Removing a portion of the first electrode pad to form a recessed area on top of the pad may be performed by reverse electroplating a portion of the first electrode pad. The method of the present invention facilitates subsequent processing and also simplifies the overall memory fabrication process, thus improving the throughput of organic memory devices.

To the accomplishment of the foregoing and related ends, the invention comprises the features hereinafter fully described and particularly pointed out in the claims. The following description and the annexed drawings set forth in detail certain illustrative aspects and implementations of the invention. These are indicative, however, of but a few of the various ways in which the principles of the invention may be employed. Other objects, advantages and novel features of the invention will become apparent from the following detailed description of the invention when considered in conjunction with the drawings.

BRIEF DESCRIPTION OF THE DRAWINGS

FIG. 1 illustrates a perspective view of a three dimensional microelectronic device containing a plurality of organic memory cells within a polymer dielectric in accordance with one aspect of the invention.

FIG. 2 illustrates a perspective view of a three dimensional microelectronic device containing a plurality of organic memory cells within a polymer dielectric in accordance with another aspect of the invention.

FIG. 3 illustrates a cross sectional view of a method of forming an organic memory cell in accordance with one aspect of the invention.

FIG. 4 illustrates a cross sectional view of a method of forming an organic memory cell in accordance with one aspect of the invention.

FIG. 5 illustrates a cross sectional view of a method of forming an organic memory cell in accordance with one aspect of the invention.

FIG. 6 illustrates a cross sectional view of a method of forming an organic memory cell in accordance with one aspect of the invention.

FIG. 7 illustrates a cross sectional view of a method of forming an organic memory cell in accordance with one aspect of the invention.

FIG. 8 illustrates a cross sectional view of a method of forming an organic memory cell in accordance with one aspect of the invention.

FIG. 9 illustrates a cross sectional view of a method of forming an organic memory cell in accordance with one aspect of the invention.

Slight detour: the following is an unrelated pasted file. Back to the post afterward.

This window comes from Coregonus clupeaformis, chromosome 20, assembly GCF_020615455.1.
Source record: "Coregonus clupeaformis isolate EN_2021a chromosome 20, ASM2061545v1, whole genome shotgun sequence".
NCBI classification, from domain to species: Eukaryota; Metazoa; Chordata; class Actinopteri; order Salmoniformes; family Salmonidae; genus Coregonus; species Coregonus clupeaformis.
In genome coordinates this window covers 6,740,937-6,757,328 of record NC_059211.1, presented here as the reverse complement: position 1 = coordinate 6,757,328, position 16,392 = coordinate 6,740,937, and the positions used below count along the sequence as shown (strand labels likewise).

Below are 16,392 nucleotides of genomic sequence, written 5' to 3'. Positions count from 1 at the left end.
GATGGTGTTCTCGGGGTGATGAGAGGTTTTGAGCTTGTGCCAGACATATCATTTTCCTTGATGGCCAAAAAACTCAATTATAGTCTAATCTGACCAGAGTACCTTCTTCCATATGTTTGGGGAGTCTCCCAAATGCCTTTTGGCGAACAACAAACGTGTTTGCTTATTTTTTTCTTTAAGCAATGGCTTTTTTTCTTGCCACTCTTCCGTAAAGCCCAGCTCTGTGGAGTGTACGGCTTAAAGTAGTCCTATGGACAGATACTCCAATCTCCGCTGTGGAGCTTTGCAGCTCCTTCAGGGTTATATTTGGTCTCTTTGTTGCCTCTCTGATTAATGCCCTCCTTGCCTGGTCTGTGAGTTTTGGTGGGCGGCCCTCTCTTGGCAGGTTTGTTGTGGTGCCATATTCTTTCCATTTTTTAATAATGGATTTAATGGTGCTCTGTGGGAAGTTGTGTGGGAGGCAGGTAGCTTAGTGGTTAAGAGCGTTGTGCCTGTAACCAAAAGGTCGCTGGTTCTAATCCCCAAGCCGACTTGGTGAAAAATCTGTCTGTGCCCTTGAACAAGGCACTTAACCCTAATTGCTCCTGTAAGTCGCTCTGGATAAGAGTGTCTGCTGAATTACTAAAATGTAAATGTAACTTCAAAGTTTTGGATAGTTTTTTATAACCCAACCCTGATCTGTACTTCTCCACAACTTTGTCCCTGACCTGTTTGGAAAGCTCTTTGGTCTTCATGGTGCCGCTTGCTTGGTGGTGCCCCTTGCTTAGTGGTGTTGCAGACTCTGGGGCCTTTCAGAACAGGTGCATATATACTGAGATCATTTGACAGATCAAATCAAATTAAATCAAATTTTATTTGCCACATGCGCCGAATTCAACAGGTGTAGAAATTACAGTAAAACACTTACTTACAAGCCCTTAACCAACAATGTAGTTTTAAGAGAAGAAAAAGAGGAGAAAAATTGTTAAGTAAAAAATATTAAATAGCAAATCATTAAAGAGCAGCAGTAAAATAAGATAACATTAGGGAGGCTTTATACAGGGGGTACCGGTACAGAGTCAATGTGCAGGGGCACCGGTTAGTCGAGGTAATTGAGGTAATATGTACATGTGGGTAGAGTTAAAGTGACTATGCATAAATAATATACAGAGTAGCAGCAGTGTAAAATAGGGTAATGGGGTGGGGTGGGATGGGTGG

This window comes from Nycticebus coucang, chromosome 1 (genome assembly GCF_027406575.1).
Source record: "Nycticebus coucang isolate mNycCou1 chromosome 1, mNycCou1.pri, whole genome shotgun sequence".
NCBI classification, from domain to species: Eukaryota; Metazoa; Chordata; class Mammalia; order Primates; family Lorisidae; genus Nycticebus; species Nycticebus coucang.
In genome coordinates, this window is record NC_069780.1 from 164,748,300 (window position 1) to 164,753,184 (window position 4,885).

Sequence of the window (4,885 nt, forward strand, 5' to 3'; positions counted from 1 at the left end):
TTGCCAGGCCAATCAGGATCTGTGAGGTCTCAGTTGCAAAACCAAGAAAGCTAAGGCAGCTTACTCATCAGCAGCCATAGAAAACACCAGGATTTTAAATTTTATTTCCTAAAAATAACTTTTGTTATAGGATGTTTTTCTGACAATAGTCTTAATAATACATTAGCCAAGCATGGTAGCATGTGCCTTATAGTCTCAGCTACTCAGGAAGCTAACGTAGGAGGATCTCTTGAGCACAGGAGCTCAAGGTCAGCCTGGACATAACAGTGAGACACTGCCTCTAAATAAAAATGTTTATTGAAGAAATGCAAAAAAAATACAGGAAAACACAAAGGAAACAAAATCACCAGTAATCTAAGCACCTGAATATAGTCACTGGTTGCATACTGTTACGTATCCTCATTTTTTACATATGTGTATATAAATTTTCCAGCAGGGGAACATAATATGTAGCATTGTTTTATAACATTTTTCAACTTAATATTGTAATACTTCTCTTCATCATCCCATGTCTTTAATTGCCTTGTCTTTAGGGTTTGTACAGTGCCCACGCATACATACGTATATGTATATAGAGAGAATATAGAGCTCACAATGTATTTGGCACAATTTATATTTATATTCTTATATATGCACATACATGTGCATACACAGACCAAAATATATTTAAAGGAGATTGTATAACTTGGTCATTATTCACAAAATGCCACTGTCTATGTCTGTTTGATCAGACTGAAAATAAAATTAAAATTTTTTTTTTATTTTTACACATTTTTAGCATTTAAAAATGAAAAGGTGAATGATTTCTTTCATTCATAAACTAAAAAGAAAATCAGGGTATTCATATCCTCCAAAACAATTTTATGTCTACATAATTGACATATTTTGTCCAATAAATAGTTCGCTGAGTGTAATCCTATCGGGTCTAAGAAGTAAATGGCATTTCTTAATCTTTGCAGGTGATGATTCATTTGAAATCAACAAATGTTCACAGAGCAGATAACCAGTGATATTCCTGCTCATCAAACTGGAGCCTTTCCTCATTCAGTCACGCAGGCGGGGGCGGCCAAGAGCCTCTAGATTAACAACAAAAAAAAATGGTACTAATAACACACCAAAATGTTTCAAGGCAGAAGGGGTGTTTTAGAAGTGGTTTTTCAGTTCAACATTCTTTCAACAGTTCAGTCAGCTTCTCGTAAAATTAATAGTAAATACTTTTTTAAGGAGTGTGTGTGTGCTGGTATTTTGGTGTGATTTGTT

FIG. 10 illustrates a cross sectional view of a method of forming an organic memory cell in accordance with one aspect of the invention.

FIG. 11 illustrates a cross sectional view of a method of forming an organic memory cell in accordance with one aspect of the invention.

DISCLOSURE OF THE INVENTION

The present invention involves providing a dielectric layer having formed therein one or more first electrode pads, removing a portion of the first electrode pad to form a recessed area using reverse electroplating on top of the pad and in the dielectric layer, forming a controllably conductive media comprising an organic semiconductor material and a passive layer over the electrode pad and in the recessed area, and providing a second electrode over the controllably conductive media. In this connection, the recessed memory cell is thus formed below the surface of the original pad. This feature greatly simplifies the manufacturing process and allows for immediate, subsequent metalization to connect all memory cells formed on a single substrate.

The organic memory cells may optionally contain additional layers, such as additional electrodes, charge retention layers, and/or chemically active layers between or in addition to the two electrodes and the controllably conductive media. The impedance of the controllably conductive media changes when an external stimulus such as an applied electric field is imposed. A plurality of organic memory cells, which may be referred to as an array, form an organic memory device.

The removal process may be performed by reverse electroplating a portion of the first electrode pad. For example, the dielectric layer having formed therein one or more electrode pads may be simply immersed in the reverse electroplating solution and processed. In the reverse electroplating process, the entire layer may be immersed in an electrolyte similar to an electrolyte used for plating. A metallic cathode is also immersed in the electrolyte. An electrical potential is imposed between the cathode and the pad, so that the pad is positive with respect to the cathode. Metal material is plated from the pad onto the cathode, thus removing the portion from the pad.

Referring to FIG. 1, a brief description of a microelectronic organic memory device 100 containing a plurality of organic memory cells in accordance with one aspect of the invention is shown, as well as an exploded view 102 of an exemplary organic memory cell 104. The microelectronic organic memory device 100 contains a desired number of organic memory cells, as determined by the number of rows, columns, and layers (three dimensional orientation described later) present. The first electrodes 106 and the second electrodes 108 are shown in substantially perpendicular orientation, although other orientations are possible to achieve the structure of the exploded view 102. Each organic memory cell 104 contains a first electrode 106 and a second electrode 108 with a controllably conductive media 110 therebetween. The controllably conductive media 110 contains an organic semiconductor layer 112 and passive layer 114. Peripheral circuitry and devices are not shown for brevity.